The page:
The human hepatoma cell line, HepG2, was obtained from Cell Resource Center, IBMS, CAMS/PUMC (Beijing, China) and cultured in Dulbecco’s Modified Eagle’s medium DMEM (DMEM, Gibco, Grand Island, NY, USA) containing 10% fetal bovine serum (FBS) (Gibco, Grand Island, NY, USA), 1% non-essential amino acids (NEAA) (Life technologies, Carlsbad, CA, USA) and 1% penicillin–streptomycin at 37 °C, 5% (v/v) CO2. HepG2 cells were serum-starved for 18 h and then treated with liraglutide (Novo Nordisk, Bagsværd, Denmark) at various concentrations (0, 10, 50, 100, 500 and 1000 nM) for 24 h or with 500 nM liraglutide for different times (0, 3, 6, 12, 24 h).

Cell viability assay

The cell viability was determined using a Cell Counting Kit-8 (CCK-8; Dojindo Laboratories, Kumamoto, Japan) as previously described [24, 25]. Briefly, HepG2 cells were plated in 96-well plates (5 × 103/well) and serum-starved for 18 h, and then exposed to different concentrations of liraglutide (0, 10, 50, 100, 500 and 1000 nM) for 24 h at 37 °C in a humidified atmosphere containing 5% CO2. After 24 h incubation, the CCK-8 solution was added to each well at a 1:10 dilution and incubated for an additional 3 h at 37 °C. The optical density (OD) value of each well was measured at a wavelength of 450 nm using a Microplate Reader (Thermo, Varioskan Flash). Cell viability was calculated by the following equation: viable cells (%) = (ODtest − ODblank)/(ODcontrol − ODblank). In the equation, ODtest is the optical density of the cells exposed to different concentrations of liraglutide, ODblank is the optical density of the wells without HepG2 cells and ODcontrol is the optical density of the control sample (Phosphate-buffered saline, PBS). Results of cell viability assay are shown as the mean values of three replicate experiments performed in triplicate.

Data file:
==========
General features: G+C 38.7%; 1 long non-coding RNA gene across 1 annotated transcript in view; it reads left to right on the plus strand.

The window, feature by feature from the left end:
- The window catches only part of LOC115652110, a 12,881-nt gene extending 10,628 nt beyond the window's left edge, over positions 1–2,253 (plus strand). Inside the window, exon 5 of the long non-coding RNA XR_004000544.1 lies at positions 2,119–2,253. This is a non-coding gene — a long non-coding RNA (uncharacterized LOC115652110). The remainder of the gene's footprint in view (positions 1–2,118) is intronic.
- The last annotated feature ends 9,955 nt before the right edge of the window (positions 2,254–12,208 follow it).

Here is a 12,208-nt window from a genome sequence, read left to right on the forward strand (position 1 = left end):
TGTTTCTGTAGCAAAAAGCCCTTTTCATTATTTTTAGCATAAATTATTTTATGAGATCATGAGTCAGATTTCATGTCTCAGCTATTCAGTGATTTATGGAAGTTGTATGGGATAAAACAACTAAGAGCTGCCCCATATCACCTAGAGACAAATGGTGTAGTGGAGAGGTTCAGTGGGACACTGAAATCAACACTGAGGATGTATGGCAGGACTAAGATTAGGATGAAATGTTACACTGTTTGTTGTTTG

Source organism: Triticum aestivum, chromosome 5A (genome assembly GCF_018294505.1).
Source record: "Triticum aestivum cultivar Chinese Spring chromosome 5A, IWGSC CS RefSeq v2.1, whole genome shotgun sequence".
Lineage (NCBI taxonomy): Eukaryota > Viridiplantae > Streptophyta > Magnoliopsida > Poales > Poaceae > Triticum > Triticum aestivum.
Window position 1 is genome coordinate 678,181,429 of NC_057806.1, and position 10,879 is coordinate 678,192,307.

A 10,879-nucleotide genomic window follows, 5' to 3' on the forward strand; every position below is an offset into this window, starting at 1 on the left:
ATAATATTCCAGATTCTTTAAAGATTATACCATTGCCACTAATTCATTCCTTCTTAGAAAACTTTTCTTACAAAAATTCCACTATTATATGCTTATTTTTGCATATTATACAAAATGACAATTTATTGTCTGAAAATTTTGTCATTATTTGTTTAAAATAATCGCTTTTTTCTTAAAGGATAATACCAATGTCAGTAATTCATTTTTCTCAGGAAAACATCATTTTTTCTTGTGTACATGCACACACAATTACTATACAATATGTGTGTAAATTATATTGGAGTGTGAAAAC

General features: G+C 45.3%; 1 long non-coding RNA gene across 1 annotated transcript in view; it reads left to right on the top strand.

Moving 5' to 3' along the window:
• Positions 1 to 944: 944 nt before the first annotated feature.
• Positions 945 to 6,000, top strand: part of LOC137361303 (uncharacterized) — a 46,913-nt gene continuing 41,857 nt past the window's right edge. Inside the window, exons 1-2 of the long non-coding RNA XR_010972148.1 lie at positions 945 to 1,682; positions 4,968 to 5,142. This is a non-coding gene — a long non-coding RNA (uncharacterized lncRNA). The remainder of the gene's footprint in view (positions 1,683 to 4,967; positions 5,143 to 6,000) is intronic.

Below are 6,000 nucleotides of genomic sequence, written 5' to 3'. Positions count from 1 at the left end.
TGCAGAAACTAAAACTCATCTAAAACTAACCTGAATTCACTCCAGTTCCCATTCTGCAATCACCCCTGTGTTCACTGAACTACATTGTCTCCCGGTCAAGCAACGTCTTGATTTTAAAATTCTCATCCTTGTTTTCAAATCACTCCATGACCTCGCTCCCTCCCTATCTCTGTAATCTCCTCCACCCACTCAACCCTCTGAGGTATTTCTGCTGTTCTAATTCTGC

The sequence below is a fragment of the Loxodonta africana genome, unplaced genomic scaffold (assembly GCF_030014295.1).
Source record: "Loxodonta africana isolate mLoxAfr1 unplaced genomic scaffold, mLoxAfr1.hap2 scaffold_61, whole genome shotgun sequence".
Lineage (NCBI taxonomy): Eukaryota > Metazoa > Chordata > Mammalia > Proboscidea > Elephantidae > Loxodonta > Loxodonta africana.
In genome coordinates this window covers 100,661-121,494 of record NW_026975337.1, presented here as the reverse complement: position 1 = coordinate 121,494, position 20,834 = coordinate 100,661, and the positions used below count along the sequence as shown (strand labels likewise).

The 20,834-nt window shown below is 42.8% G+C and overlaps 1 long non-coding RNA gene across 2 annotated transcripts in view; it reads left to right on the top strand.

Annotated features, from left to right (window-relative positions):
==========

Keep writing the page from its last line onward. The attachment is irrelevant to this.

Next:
Animal model and liraglutide treatment

Twenty-four male db/db mice (BKS.Cg-Dock7m +/+ Leprdb/J, Strain Number: J000642) aged 5 weeks and sixteen non-diabetic littermates (wild-type, WT) were purchased from the Model Animal Research Center of Nanjing University (Nanjing, China). All mice (four mice/cage) were housed under a 12-h light/dark cycle with 50% relative humidity at 22 °C and had free access to regular chow and water. After 2-week habituation, the mice were randomly divided into four treatment groups: db/db + LIRA (liraglutide) (n = 12), db/db + saline (n = 12), WT + LIRA (n = 8), WT + saline (n = 8). Mice were administered either liraglutide (200 μg/kg) or equivoluminal 0.9% saline subcutaneously, twice daily (09:00 and 18:00 h) for 7 weeks. Doses of the liraglutide used in the study were based on previous studies [26, 27]. During this period, body weight and 4-h fasting blood glucose levels from the tail vein were determined weekly. At the end of 7-week treatment period, the mice were euthanized after a 4-h fast and livers were removed after collecting blood for analysis. All experiments were approved by the Ethics Committee for Animal Care and Research at FuWai hospital (Beijing, China).

Serum PCSK9 and serum lipid analysis

Mouse serum PCSK9 levels were detected by enzyme-linked immunosorbent assay (ELISA) using the CircuLex mouse/rat PCSK9 ELISA Kit (MBL, Nagano, Japan) according to the manufacturer’s instructions as previously described [9, 59]. The serum was diluted with 0.9% saline by 1:1. Then the levels of triglyceride (TG), total cholesterol (TC), LDL-C and high-density lipoprotein-cholesterol (HDL-C) were examined by the automatic biochemistry analyser (Beckman CX5, Beckman coulter, Brea, CA, USA).

Hematoxylin and eosin (H&E) staining

Mouse liver slices were processed according to a standard a standard H&E staining technique [28]. Briefly, liver tissues were fixed by 10% neutral formalin, dehydrated in ethanol, and then embedded in paraffin. Liver sections (4 μm) were stained with hematoxylin and eosin (H&E).

Oil red O staining